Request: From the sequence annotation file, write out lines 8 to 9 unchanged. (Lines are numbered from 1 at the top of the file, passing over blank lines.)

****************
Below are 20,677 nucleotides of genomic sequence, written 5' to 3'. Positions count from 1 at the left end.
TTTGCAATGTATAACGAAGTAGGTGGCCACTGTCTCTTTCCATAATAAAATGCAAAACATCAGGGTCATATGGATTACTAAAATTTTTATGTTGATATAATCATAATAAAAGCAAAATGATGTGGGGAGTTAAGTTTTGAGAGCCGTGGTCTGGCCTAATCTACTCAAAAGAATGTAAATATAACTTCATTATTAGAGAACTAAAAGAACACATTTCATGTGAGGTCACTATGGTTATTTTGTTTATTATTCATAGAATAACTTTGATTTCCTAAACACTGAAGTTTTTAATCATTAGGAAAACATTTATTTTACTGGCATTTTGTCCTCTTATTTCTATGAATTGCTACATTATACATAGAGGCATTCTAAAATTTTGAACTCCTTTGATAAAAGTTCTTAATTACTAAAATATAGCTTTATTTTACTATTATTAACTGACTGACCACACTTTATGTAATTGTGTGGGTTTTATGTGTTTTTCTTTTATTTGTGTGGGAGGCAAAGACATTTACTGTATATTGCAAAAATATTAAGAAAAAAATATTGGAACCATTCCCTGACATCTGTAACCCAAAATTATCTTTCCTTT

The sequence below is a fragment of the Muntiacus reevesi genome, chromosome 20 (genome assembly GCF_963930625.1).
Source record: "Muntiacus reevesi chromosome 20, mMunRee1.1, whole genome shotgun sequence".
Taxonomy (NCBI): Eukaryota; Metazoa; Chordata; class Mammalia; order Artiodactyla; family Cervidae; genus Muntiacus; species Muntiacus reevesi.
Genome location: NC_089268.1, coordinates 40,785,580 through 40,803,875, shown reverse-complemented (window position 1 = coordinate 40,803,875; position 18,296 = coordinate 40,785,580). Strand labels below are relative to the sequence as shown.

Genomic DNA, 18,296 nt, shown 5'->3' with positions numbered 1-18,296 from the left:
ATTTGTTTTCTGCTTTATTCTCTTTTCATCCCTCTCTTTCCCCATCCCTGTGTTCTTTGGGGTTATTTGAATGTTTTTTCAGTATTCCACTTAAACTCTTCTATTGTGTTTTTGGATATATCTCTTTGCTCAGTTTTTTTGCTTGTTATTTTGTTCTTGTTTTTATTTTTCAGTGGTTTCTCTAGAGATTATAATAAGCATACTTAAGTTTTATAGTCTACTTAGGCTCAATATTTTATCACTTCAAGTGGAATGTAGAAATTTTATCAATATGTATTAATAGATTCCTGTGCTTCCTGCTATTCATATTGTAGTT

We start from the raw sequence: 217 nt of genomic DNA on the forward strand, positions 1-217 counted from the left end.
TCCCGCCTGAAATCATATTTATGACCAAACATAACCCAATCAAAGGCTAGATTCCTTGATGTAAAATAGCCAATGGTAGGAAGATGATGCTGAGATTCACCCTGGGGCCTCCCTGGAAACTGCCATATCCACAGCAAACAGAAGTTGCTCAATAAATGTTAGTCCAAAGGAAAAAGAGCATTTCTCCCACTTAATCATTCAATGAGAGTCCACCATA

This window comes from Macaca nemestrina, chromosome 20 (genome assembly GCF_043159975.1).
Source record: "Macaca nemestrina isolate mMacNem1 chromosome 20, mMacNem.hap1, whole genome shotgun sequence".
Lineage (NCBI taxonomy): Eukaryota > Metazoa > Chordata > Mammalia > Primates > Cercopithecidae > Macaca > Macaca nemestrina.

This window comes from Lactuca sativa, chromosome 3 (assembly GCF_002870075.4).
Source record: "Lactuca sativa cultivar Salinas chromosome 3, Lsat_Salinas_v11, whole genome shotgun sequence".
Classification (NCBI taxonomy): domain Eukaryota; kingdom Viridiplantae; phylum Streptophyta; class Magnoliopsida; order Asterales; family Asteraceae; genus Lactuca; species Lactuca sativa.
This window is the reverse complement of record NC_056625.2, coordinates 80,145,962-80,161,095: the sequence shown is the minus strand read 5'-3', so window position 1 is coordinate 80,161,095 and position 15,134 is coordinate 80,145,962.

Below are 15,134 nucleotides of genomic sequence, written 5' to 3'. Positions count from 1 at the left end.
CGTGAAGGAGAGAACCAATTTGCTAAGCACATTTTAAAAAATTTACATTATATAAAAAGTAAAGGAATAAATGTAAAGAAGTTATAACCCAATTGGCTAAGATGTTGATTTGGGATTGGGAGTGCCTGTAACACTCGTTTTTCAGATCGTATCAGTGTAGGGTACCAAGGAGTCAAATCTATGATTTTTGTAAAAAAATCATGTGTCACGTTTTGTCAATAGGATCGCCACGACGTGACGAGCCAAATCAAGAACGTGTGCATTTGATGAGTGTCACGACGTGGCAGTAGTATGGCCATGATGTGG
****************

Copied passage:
ATTTGTTTTCTGCTTTATTCTCTTTTCATCCCTCTCTTTCCCCATCCCTGTGTTCTTTGGGGTTATTTGAATGTTTTTTCAGTATTCCACTTAAACTCTTCTATTGTGTTTTTGGATATATCTCTTTGCTCAGTTTTTTTGCTTGTTATTTTGTTCTTGTTTTTATTTTTCAGTGGTTTCTCTAGAGATTATAATAAGCATACTTAAGTTTTATAGTCTACTTAGGCTCAATATTTTATCACTTCAAGTGGAATGTAGAAATTTTATCAATATGTATTAATAGATTCCTGTGCTTCCTGCTATTCATATTGTAGTT

We start from the raw sequence: 217 nt of genomic DNA on the forward strand, positions 1-217 counted from the left end.